When describing the heart, think of a house. Yes, the heart is a complex muscular organ that pumps blood filled with oxygen and nutrients to the body. But a simple analogy can explain its structure and the special care it needs.
Think of the heart like a two-story house with four rooms or chambers separated by strong walls. That would be two atria upstairs and two ventricles downstairs. Blood is pumped through these chambers, aided by four heart valves that act like doorways.
Diseases of the heart can usually be traced to problems with the “plumbing,” “electrical” or “structural” systems.
Just as you would call an expert such as a plumber, electrician or carpenter to make home repairs, you would seek a heart specialist for your heart care.
Depending on the problem, it could be a general cardiologist or a specialist – such as an interventional cardiologist, a cardiovascular surgeon or an electrophysiologist – who helps you. These experts treat many heart conditions, such as coronary artery disease, abnormal rhythms (arrhythmia), valve problems and congestive heart failure.
Just like a pipe may be blocked or clogged and need clearing, so might a coronary artery.
Interventional cardiologists are the “plumbers” of the cardiology world and are skilled in handling plumbing emergencies, including heart attacks. They use catheter-based procedures to help clear the pipes and restore healthy blood flow to clogged or blocked arteries as well as repair damaged or abnormal heart valves. Their “toolbox” includes stents and special blades to remove plaque caused by cholesterol deposits.
Just like a hole in the wall may need patching, so may a heart wall. Think of cardiovascular surgeons as “master carpenters,” who are really good with their hands. You can schedule a visit but they are also available for emergencies.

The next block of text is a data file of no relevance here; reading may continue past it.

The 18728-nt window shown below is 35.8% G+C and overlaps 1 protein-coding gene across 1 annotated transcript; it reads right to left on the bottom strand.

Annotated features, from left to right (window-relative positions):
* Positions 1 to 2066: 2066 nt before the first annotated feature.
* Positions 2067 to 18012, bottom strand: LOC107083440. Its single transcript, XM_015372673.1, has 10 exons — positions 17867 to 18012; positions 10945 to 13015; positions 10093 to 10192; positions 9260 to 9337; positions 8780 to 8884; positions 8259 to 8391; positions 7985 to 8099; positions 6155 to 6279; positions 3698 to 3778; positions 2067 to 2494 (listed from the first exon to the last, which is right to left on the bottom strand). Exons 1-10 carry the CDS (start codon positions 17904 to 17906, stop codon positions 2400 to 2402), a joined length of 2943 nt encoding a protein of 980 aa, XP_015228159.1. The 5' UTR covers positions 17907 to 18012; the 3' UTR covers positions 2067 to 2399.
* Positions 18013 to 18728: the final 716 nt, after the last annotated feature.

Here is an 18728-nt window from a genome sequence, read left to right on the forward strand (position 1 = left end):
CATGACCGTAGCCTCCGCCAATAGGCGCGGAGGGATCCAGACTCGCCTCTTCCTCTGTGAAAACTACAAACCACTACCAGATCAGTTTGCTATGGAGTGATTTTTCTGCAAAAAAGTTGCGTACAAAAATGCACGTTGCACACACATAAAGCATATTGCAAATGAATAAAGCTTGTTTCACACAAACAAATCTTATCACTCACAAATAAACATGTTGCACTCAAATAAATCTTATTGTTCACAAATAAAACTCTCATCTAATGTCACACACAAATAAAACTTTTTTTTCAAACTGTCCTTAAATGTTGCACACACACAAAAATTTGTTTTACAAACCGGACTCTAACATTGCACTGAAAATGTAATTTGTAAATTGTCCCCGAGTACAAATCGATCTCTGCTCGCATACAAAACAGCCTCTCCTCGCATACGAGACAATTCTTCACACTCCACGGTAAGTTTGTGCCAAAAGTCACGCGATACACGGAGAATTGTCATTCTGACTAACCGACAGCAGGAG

Cardiovascular surgeons specialize in surgeries performed on the heart and its circulatory system, including the major arteries and veins. One procedure commonly performed by a cardiovascular surgeon is a coronary artery bypass graft, also known as bypass surgery, in which a blocked coronary artery is bypassed through surgical placement of a new healthy vessel from the leg or other part of the body.
Just like a house has an electrical system, the heart has electrical functionality thanks to its sinoatrial node – the heart’s natural pacemaker – and its atrioventricular node – which helps regulate heart rate.
Electrophysiologists are the “electricians” of the heart. They specialize in the heart’s electrical signaling, which can be the source of arrhythmias, where the heart beats too rapidly, slowly or erratically. They can perform minimally invasive heart procedures, such as ablations to eliminate the source of arrhythmias.
Like electricians, they are trained at installing and controlling all kinds of wiring and devices. They can implant small defibrillator devices that restore regular heart rhythms, as well as small pacemaker devices that help the heart beat normally.
So when considering heart care, think of your home and the special place it holds in your heart. Be sure to get an annual physical exam from your primary care physician and see a cardiologist if you’re worried about a family history of heart disease or other possible signs of heart trouble.